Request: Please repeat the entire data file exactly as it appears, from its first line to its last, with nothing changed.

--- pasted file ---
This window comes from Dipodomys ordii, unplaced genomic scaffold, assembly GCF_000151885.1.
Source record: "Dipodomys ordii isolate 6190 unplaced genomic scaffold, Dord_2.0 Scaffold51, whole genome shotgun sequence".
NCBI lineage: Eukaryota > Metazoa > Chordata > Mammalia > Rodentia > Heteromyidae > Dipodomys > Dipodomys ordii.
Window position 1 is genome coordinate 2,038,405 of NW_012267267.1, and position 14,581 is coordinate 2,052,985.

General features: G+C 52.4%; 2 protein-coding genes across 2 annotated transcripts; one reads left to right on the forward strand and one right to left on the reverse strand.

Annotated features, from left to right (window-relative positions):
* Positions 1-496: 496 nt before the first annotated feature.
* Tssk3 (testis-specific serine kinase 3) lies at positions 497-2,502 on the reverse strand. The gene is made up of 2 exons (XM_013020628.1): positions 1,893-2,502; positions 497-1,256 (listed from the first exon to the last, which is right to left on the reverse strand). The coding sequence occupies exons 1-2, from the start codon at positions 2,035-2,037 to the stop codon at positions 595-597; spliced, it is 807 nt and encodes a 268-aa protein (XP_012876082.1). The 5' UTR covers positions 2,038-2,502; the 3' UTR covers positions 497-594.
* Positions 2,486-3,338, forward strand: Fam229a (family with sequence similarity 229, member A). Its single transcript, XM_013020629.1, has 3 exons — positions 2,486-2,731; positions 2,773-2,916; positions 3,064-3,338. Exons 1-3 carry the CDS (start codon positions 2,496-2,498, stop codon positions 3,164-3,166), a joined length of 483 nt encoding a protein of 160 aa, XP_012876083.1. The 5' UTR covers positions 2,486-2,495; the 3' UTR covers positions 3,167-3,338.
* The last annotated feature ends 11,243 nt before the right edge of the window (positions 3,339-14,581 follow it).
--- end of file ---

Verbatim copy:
This window comes from Dipodomys ordii, unplaced genomic scaffold, assembly GCF_000151885.1.
Source record: "Dipodomys ordii isolate 6190 unplaced genomic scaffold, Dord_2.0 Scaffold51, whole genome shotgun sequence".
NCBI lineage: Eukaryota > Metazoa > Chordata > Mammalia > Rodentia > Heteromyidae > Dipodomys > Dipodomys ordii.
Window position 1 is genome coordinate 2,038,405 of NW_012267267.1, and position 14,581 is coordinate 2,052,985.

General features: G+C 52.4%; 2 protein-coding genes across 2 annotated transcripts; one reads left to right on the forward strand and one right to left on the reverse strand.

Annotated features, from left to right (window-relative positions):
* Positions 1-496: 496 nt before the first annotated feature.
* Tssk3 (testis-specific serine kinase 3) lies at positions 497-2,502 on the reverse strand. The gene is made up of 2 exons (XM_013020628.1): positions 1,893-2,502; positions 497-1,256 (listed from the first exon to the last, which is right to left on the reverse strand). The coding sequence occupies exons 1-2, from the start codon at positions 2,035-2,037 to the stop codon at positions 595-597; spliced, it is 807 nt and encodes a 268-aa protein (XP_012876082.1). The 5' UTR covers positions 2,038-2,502; the 3' UTR covers positions 497-594.
* Positions 2,486-3,338, forward strand: Fam229a (family with sequence similarity 229, member A). Its single transcript, XM_013020629.1, has 3 exons — positions 2,486-2,731; positions 2,773-2,916; positions 3,064-3,338. Exons 1-3 carry the CDS (start codon positions 2,496-2,498, stop codon positions 3,164-3,166), a joined length of 483 nt encoding a protein of 160 aa, XP_012876083.1. The 5' UTR covers positions 2,486-2,495; the 3' UTR covers positions 3,167-3,338.
* The last annotated feature ends 11,243 nt before the right edge of the window (positions 3,339-14,581 follow it).